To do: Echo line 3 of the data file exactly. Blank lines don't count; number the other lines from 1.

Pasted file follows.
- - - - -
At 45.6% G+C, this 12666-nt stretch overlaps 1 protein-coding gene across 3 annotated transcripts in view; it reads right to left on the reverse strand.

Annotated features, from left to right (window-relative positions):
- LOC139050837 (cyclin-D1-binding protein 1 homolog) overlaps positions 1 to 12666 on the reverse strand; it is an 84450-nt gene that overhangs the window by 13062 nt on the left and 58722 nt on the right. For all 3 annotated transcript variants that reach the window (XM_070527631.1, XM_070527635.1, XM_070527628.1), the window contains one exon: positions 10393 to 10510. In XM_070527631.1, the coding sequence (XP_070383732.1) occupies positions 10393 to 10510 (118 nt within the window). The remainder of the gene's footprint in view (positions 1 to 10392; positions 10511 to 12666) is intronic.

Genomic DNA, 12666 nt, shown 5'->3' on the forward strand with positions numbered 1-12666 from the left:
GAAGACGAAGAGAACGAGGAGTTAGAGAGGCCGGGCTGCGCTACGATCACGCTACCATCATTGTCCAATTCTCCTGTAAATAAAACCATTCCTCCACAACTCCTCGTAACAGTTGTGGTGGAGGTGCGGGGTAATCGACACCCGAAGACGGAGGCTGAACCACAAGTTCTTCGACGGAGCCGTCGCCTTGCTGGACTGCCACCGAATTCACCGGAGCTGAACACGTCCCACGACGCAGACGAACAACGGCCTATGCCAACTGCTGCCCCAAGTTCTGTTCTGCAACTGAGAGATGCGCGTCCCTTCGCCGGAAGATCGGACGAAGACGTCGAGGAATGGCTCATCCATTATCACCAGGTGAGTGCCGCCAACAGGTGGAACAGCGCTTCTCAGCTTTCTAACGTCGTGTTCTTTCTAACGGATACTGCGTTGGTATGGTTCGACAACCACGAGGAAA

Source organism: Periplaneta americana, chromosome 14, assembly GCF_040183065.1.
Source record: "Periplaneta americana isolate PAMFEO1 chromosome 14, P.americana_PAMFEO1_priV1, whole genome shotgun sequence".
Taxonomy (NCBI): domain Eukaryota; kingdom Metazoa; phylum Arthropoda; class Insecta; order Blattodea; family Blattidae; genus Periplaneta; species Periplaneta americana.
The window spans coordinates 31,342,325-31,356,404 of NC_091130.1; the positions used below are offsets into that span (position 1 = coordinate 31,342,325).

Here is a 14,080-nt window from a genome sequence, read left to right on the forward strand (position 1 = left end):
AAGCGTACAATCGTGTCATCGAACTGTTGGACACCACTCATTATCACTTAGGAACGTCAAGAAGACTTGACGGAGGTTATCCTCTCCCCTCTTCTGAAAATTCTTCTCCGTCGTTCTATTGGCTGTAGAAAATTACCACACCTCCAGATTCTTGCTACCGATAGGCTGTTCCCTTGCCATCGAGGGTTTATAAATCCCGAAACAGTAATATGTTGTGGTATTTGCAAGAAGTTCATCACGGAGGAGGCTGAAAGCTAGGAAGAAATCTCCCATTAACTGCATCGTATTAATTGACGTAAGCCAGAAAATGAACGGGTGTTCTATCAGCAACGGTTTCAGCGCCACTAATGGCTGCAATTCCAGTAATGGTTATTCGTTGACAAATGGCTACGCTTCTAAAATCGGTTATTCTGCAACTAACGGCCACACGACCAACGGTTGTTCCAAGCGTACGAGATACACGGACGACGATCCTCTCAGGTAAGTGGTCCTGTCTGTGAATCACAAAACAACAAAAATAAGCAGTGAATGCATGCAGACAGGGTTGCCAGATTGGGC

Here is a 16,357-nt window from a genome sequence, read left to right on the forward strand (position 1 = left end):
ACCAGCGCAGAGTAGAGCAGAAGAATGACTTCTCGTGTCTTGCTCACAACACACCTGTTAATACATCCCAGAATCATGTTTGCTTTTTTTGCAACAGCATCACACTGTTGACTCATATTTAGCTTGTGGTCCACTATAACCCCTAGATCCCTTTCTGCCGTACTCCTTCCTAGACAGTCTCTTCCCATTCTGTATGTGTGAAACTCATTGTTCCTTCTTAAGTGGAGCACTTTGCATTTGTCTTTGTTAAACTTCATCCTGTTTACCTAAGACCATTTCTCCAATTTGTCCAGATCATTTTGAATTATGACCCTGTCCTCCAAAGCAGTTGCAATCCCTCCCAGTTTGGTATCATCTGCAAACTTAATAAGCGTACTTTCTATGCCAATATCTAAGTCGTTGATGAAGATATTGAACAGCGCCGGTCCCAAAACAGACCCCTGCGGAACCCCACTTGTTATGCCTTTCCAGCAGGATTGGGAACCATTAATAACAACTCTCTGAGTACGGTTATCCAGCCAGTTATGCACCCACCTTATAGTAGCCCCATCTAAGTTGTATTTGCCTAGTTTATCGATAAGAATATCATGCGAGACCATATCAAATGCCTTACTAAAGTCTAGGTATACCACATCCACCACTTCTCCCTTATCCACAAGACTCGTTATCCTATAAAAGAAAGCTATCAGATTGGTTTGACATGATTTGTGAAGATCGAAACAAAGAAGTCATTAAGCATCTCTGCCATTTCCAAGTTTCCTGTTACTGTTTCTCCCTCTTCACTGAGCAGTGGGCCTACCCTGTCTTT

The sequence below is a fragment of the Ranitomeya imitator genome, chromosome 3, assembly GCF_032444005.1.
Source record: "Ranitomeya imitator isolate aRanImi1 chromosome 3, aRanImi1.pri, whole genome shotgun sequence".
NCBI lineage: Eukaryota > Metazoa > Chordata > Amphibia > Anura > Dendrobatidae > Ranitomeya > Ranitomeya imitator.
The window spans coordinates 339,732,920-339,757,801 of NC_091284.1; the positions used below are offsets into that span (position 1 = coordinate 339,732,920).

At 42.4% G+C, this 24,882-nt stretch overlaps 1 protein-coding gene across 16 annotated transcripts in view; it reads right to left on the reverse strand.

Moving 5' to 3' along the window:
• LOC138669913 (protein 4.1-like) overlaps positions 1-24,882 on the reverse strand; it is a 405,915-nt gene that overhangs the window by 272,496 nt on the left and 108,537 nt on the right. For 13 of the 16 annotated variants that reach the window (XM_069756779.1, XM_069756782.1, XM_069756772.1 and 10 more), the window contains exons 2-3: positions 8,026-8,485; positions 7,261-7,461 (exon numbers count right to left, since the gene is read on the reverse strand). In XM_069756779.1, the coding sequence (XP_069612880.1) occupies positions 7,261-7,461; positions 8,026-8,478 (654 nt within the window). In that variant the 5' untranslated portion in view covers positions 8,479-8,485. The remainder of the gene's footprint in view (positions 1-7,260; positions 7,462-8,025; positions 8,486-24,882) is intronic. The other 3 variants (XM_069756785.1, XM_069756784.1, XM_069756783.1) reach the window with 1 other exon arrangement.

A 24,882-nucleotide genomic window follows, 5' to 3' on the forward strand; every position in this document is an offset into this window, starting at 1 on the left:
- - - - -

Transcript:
- LOC139050837 (cyclin-D1-binding protein 1 homolog) overlaps positions 1 to 12666 on the reverse strand; it is an 84450-nt gene that overhangs the window by 13062 nt on the left and 58722 nt on the right. For all 3 annotated transcript variants that reach the window (XM_070527631.1, XM_070527635.1, XM_070527628.1), the window contains one exon: positions 10393 to 10510. In XM_070527631.1, the coding sequence (XP_070383732.1) occupies positions 10393 to 10510 (118 nt within the window). The remainder of the gene's footprint in view (positions 1 to 10392; positions 10511 to 12666) is intronic.